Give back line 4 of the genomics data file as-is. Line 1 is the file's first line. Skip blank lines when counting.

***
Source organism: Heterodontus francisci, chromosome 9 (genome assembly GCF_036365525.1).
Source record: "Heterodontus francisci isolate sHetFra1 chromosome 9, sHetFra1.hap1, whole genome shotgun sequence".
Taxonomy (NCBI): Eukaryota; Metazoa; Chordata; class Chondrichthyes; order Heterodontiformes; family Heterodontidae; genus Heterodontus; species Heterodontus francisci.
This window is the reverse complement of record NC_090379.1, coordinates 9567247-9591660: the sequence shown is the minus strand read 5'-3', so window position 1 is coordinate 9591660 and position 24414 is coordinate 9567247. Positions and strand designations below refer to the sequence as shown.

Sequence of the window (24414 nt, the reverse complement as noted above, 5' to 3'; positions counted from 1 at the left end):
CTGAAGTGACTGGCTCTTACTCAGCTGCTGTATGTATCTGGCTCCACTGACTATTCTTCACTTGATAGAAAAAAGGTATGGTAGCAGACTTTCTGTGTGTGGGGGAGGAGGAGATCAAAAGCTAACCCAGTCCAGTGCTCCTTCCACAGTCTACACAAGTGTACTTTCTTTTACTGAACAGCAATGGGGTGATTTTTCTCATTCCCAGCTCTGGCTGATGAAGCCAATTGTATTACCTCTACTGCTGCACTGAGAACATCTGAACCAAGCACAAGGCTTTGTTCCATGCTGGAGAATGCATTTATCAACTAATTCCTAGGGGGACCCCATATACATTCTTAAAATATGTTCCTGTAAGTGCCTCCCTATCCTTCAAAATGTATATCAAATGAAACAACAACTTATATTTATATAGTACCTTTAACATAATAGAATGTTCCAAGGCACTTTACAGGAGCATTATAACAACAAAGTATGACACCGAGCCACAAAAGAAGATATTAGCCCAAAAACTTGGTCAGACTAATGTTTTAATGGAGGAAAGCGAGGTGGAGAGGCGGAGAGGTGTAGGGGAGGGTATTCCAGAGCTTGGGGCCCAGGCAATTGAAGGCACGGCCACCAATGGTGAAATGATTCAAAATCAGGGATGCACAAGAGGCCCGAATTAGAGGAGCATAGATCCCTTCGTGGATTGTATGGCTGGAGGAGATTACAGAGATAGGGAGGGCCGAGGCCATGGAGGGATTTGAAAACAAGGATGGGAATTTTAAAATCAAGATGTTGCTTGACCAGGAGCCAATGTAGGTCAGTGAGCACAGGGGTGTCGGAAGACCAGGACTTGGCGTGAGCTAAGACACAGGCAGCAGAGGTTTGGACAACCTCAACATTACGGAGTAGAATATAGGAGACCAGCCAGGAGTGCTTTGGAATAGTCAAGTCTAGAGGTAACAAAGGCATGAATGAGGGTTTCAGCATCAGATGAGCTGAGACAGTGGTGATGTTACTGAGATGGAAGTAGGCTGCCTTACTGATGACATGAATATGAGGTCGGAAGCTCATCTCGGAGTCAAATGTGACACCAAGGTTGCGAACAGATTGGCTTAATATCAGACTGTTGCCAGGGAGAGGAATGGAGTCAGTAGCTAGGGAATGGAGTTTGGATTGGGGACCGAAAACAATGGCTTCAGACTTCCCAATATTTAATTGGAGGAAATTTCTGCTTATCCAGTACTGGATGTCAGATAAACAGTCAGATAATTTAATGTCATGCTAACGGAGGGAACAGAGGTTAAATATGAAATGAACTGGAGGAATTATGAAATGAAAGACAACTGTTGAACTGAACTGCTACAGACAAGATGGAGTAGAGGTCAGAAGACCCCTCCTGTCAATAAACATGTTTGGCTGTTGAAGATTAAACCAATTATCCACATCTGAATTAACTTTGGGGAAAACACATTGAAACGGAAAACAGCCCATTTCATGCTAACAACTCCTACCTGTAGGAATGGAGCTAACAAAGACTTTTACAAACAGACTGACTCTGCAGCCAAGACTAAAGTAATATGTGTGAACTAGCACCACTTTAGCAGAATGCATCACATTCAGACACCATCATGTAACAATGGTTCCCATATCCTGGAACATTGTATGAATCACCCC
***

This window is the reverse complement of record NC_090379.1, coordinates 9567247-9591660: the sequence shown is the minus strand read 5'-3', so window position 1 is coordinate 9591660 and position 24414 is coordinate 9567247. Positions and strand designations below refer to the sequence as shown.